According to Jennifer Celotta, the idea for the first scene of the episode where the office workers are watching a logo bounce around a television screen, came when the writers were in a room watching the DVD logo bounce around the television screen, and were arguing about whether it would ever hit the corner.[2]


"Launch Party" received a 5.2 Nielsen Rating and an 8% Share. The episode was watched by 8.91 million viewers and achieved a 4.7/11 in the key adults 18–49 demographic.[3]

"Launch Party" received mixed reviews from critics. TV Squad's Jay Black wondered why the writers "feel the need to veer off into increasingly more ridiculous places", especially because The Office is "hailed by critics and adored by fans for its ability to find humor in the smallest pieces of real-life human interaction". Black did say that except for the kidnapping, he "thought tonight's episode was the best of the season."[4] Travis Fickett of IGN wrote that "Launch Party" was "a very entertaining episode with some terrific moments." Fickett did say that with all the hour-long episodes "things start to feel stretched and some scenes take on a sense of redundancy and certain storylines seem to peter out before they even get going."[5]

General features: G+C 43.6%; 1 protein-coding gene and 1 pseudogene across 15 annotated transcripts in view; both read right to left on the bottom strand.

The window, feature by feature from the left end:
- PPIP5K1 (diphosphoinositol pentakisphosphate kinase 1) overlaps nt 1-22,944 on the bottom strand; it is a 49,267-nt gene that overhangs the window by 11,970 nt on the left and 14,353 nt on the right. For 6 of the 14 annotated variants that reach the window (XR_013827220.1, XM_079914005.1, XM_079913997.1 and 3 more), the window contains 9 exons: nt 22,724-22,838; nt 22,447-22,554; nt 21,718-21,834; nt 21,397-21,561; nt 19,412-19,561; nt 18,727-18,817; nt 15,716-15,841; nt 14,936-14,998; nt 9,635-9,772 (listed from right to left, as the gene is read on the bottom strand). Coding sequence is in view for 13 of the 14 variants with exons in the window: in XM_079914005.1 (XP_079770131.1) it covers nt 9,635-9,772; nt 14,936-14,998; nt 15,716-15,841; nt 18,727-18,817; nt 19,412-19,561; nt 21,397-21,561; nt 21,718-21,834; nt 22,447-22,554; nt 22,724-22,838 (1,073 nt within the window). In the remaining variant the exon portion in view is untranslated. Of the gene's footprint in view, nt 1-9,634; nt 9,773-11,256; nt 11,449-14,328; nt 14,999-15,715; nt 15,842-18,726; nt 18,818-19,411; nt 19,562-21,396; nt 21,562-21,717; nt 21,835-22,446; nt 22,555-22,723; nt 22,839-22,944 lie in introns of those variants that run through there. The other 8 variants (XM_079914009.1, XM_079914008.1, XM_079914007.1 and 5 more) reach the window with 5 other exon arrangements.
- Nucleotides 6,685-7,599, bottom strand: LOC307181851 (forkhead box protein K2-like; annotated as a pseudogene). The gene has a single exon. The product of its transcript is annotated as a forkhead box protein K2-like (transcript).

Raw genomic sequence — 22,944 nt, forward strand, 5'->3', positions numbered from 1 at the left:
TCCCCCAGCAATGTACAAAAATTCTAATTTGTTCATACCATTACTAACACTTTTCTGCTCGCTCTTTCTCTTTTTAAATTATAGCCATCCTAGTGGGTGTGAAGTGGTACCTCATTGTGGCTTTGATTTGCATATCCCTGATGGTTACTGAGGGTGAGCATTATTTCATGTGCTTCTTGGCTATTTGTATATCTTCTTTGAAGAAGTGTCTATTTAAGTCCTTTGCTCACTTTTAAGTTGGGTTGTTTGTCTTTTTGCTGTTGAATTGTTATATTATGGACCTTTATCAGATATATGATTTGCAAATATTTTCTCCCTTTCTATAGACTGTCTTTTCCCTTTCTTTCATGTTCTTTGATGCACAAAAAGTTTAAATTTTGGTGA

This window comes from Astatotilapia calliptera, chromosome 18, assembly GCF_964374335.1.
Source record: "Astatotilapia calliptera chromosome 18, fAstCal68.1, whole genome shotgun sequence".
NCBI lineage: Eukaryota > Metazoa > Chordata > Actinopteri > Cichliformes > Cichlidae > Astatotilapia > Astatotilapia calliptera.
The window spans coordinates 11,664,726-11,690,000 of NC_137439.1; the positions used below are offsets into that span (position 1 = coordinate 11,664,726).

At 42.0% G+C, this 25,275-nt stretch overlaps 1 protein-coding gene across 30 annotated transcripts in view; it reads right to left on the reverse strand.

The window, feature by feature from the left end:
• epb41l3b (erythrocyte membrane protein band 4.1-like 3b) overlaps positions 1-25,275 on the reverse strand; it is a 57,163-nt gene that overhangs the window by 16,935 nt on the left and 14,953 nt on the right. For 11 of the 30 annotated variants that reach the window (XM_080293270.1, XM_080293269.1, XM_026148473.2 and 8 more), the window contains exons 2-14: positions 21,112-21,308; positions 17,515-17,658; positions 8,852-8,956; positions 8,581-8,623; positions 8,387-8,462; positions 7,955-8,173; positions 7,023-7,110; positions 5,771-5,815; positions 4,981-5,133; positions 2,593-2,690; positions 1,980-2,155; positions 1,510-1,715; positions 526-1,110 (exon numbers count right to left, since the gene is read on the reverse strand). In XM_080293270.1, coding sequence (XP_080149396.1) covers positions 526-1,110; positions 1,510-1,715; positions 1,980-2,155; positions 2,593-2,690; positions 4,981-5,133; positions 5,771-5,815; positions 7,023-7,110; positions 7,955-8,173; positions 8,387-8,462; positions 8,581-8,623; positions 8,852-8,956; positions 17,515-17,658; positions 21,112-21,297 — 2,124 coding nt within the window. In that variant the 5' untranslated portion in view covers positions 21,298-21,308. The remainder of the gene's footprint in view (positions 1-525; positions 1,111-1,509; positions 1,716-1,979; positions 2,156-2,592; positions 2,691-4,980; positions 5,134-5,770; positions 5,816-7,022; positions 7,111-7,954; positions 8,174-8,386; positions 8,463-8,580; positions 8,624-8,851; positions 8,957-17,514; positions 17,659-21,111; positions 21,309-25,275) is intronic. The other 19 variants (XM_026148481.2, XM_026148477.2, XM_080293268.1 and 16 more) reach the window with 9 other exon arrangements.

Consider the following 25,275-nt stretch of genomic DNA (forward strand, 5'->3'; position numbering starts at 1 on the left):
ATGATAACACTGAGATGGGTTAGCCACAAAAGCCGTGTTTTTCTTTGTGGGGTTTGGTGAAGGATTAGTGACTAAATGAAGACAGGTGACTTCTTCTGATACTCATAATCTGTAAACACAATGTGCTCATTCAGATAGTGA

1. ^ a b c "Launch Party | Season 4 | 10/11/2007". NBC. Archived from the original on August 6, 2008. Retrieved July 28, 2008. 
  2. ^ "Panels The Office". National Broadcasting Company. Archived from the original on July 30, 2008. Retrieved July 28, 2008. 
  3. ^ "Broadcast TV Ratings for Thursday, October 11, 2007". Your Entertainment Now. Retrieved October 12, 2007. 
  4. ^ Black, Jay (October 12, 2007). "The Office: "Launch Party"". TV Squad. Retrieved July 29, 2008. 
  5. ^ Fickett, Travis (October 12, 2007). "The Office: "Launch Party Parts 1 & 2" Review". IGN. Retrieved July 29, 2008.